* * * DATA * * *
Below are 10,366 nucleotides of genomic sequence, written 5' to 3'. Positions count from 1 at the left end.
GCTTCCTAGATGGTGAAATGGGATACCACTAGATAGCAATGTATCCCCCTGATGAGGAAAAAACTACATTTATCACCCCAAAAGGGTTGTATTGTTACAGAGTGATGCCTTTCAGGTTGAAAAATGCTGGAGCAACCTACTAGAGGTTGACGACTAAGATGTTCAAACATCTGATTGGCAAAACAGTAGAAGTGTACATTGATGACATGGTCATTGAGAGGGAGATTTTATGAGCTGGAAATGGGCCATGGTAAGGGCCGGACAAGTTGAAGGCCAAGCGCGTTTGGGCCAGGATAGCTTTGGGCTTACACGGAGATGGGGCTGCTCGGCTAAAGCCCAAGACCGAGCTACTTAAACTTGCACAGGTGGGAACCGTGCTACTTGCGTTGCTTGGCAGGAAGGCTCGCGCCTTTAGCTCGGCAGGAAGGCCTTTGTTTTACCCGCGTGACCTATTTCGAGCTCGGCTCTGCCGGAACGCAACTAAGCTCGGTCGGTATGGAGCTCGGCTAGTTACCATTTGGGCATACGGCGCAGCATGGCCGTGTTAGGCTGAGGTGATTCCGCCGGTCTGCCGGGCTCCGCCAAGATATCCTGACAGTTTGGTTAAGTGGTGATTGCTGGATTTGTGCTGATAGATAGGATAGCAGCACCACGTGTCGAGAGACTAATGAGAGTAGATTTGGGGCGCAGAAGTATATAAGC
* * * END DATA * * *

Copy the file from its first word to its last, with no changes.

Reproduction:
Below are 10,366 nucleotides of genomic sequence, written 5' to 3'. Positions count from 1 at the left end.
GCTTCCTAGATGGTGAAATGGGATACCACTAGATAGCAATGTATCCCCCTGATGAGGAAAAAACTACATTTATCACCCCAAAAGGGTTGTATTGTTACAGAGTGATGCCTTTCAGGTTGAAAAATGCTGGAGCAACCTACTAGAGGTTGACGACTAAGATGTTCAAACATCTGATTGGCAAAACAGTAGAAGTGTACATTGATGACATGGTCATTGAGAGGGAGATTTTATGAGCTGGAAATGGGCCATGGTAAGGGCCGGACAAGTTGAAGGCCAAGCGCGTTTGGGCCAGGATAGCTTTGGGCTTACACGGAGATGGGGCTGCTCGGCTAAAGCCCAAGACCGAGCTACTTAAACTTGCACAGGTGGGAACCGTGCTACTTGCGTTGCTTGGCAGGAAGGCTCGCGCCTTTAGCTCGGCAGGAAGGCCTTTGTTTTACCCGCGTGACCTATTTCGAGCTCGGCTCTGCCGGAACGCAACTAAGCTCGGTCGGTATGGAGCTCGGCTAGTTACCATTTGGGCATACGGCGCAGCATGGCCGTGTTAGGCTGAGGTGATTCCGCCGGTCTGCCGGGCTCCGCCAAGATATCCTGACAGTTTGGTTAAGTGGTGATTGCTGGATTTGTGCTGATAGATAGGATAGCAGCACCACGTGTCGAGAGACTAATGAGAGTAGATTTGGGGCGCAGAAGTATATAAGC